|Ambien, Intermezzo, Edluar, Zolpimist
zolpidem (also known as ambien, intermezzo, edluar, stilnox, zolpimist, and others) is a non-benzodiazepine hypnotic of the imidazopyridine chemical class which is primarily used in the treatment of insomnia.
zolpidem is a member of a family colloquially known as a “z-drug.” other z-drugs include zaleplon (sonata) and zopiclone. these drugs were initially thought to be less addictive and/or habit-forming than benzodiazepines. however, this evaluation has shifted in the last few years as cases of addiction and habituation have accumulated.
zolpidem is recommended to be taken on a short-term basis only. daily or continuous use of the drug is not usually advised.
zolpidem is a hypnotic nonbenzodiazepine drug of the imidazopyridine class. this class of drugs is named for having an imidazole constituent, a five-membered ring with two non-adjacent nitrogen constituents fused to a pyridine ring, a six-membered nitrogenous ring which shares a nitrogen with the imidazole group.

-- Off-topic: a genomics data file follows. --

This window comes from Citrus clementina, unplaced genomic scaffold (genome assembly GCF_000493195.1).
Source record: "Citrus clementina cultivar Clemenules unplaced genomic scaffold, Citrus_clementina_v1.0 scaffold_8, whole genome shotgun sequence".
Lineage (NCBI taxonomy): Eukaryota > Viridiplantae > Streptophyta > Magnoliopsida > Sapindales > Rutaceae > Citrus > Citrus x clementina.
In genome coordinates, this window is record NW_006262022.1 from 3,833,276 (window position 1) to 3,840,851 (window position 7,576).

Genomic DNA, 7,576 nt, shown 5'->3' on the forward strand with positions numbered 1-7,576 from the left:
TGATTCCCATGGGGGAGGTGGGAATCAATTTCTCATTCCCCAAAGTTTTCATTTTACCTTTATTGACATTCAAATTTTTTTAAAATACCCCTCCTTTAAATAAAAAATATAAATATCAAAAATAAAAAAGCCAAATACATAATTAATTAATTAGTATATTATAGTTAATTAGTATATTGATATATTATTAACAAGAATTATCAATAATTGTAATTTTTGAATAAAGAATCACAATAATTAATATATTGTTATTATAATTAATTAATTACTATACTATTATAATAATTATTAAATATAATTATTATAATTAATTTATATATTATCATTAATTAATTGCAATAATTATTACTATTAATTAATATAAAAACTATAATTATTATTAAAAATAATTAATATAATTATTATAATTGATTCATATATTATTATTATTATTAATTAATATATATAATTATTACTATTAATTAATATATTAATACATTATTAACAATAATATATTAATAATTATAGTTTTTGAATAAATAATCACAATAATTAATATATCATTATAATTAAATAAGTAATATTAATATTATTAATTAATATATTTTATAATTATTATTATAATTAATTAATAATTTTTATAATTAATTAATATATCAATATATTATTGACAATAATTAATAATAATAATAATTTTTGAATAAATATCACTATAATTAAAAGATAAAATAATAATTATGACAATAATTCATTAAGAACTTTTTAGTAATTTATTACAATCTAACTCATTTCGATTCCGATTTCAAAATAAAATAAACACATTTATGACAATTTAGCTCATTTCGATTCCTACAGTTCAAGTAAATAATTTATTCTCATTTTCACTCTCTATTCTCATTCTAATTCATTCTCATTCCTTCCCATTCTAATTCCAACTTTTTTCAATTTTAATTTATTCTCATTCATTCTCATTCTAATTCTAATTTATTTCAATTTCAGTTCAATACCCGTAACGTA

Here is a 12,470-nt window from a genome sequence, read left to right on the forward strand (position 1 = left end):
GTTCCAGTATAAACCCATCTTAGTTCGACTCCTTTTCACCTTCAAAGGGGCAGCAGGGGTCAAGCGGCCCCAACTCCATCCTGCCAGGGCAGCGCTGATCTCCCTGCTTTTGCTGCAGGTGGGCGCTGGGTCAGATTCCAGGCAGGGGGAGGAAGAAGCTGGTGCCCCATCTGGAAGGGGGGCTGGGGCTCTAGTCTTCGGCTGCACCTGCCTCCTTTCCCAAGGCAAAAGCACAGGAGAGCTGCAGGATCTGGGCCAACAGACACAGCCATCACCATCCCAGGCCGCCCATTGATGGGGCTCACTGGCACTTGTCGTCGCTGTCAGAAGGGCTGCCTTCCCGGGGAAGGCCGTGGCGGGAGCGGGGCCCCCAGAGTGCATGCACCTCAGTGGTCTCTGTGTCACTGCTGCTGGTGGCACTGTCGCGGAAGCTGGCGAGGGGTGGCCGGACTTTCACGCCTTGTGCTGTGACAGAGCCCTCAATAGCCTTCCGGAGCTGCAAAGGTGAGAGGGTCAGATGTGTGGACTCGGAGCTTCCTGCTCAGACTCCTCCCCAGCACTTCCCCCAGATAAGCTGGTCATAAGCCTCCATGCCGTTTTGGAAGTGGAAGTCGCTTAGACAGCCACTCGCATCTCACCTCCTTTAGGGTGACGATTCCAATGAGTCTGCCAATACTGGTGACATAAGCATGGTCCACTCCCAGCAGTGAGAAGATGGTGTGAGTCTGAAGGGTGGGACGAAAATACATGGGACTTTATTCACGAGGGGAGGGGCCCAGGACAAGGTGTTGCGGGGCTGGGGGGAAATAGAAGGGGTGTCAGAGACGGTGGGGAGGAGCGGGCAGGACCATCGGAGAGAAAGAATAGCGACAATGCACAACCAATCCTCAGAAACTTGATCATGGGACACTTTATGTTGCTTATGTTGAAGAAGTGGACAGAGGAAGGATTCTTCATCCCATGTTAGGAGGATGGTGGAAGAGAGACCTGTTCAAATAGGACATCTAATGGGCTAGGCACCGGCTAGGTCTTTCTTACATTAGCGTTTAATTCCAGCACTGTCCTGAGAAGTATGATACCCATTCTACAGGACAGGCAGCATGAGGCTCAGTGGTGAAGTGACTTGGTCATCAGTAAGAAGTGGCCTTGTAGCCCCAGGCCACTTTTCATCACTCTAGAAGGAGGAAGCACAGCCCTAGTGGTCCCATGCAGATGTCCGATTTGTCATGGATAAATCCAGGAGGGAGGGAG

gabaa-agonizing imidazopyridines such as zolpidem are often grouped with pyrazolopyrimidines, and cyclopyrrones under the label “nonbenzodiazepines” for their similar effects.
in contrast to benzodiazepines, which non-selectively bind to and activate all bz receptor subtypes among others, zolpidem binds to the bz1 receptor preferentially with a high affinity ratio of the α1/α5 subunits. it’s this selective binding in comparison to traditional benzodiazepines that gives zolpidem very weak anxiolytic, muscle relaxant, and anticonvulsant properties but very strong hypnotic or sedative properties.
in regards to how the consumption of this compound results in its bizarre hallucinations, the pharmacological mechanics behind this are not understood and do not seem to have been directly studied. it is worth noting, however, that zolpidem may share similar mechanisms as a gabaa receptor agonist to that of muscimol, which is the active compound within the hallucinogenic amanita muscaria mushroom.